How does IDAP work? As illustrated below, IDAP involves plasmids, derived from a proprietary vector backbone. A Target plasmid that contains a DNA element-of-interest to which one wishes to discover the specific binding proteins and the Control plasmid, devoid of that element, are separately immobilized on streptavidin coated magnetic beads via a triple helix-forming probe. The plasmid-bound beads are incubated in an extract of choice, under defined conditions of time and temperature.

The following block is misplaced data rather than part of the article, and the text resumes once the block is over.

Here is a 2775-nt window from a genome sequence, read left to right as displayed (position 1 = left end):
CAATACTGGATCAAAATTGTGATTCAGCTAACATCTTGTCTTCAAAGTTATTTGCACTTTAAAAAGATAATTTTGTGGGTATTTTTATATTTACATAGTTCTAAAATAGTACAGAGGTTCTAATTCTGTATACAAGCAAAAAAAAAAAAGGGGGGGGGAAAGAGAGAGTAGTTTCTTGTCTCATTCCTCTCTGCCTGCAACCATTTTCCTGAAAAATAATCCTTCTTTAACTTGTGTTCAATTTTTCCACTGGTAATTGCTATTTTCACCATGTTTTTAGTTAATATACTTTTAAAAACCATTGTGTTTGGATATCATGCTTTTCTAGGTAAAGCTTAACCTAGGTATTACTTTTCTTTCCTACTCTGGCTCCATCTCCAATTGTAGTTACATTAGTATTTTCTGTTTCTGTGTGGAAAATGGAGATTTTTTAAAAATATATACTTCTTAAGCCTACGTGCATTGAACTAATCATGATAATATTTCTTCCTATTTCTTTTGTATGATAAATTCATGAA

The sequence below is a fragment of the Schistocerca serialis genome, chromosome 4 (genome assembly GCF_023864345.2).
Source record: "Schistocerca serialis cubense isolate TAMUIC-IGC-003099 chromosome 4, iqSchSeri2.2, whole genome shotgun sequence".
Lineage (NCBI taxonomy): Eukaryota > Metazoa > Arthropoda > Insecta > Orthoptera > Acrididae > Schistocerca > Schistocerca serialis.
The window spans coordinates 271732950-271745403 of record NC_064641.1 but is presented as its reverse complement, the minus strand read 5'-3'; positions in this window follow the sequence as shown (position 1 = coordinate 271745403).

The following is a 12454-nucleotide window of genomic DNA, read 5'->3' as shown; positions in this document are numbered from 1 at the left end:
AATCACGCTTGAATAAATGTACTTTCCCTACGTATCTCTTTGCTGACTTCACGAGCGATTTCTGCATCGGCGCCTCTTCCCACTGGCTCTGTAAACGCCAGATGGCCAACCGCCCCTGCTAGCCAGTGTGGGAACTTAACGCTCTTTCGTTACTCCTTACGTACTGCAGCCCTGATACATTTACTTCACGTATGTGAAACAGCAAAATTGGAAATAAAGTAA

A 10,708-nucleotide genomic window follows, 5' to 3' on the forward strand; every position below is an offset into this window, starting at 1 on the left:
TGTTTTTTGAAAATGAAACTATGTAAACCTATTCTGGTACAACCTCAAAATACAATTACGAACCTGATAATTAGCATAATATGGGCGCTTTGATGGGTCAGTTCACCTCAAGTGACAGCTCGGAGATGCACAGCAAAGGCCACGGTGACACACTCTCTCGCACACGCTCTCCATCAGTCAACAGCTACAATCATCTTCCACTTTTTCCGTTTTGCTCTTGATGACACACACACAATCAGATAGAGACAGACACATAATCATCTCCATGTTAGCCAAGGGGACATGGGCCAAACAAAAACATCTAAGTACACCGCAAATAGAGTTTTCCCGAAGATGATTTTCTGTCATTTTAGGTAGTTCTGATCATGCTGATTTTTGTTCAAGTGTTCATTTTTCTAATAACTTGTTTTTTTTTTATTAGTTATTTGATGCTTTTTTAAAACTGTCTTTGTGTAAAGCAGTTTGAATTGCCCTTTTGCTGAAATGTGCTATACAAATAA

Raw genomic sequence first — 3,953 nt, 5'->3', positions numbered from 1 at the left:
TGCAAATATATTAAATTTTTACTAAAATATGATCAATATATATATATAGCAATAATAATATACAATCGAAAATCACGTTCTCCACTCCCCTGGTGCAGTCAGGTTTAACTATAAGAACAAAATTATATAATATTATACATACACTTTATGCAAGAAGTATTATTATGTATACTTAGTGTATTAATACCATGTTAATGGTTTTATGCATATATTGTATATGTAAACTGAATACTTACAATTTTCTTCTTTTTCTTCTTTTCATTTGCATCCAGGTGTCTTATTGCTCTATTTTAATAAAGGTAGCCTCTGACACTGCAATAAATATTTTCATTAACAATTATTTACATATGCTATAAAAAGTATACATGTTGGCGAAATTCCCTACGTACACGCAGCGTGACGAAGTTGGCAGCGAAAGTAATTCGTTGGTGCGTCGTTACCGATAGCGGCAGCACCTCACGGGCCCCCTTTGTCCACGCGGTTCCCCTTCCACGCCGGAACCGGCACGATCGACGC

Following incubation, both Target and Control plasmids are recovered on a magnet, submitted to a proprietary washing procedure to remove non-specific proteins. Subsequently, protein assembled on DNA are analyzed by Mass Spectrometry or Western Blotting. Identification of proteins specifically assembled on the DNA element-of-interest is implemented by comparing proteins bound to Target and Control plasmid. The IDAP approach is versatile and robust, however it is a screen that needs further validation of the discovered hits by biochemical and/or genetic experiments.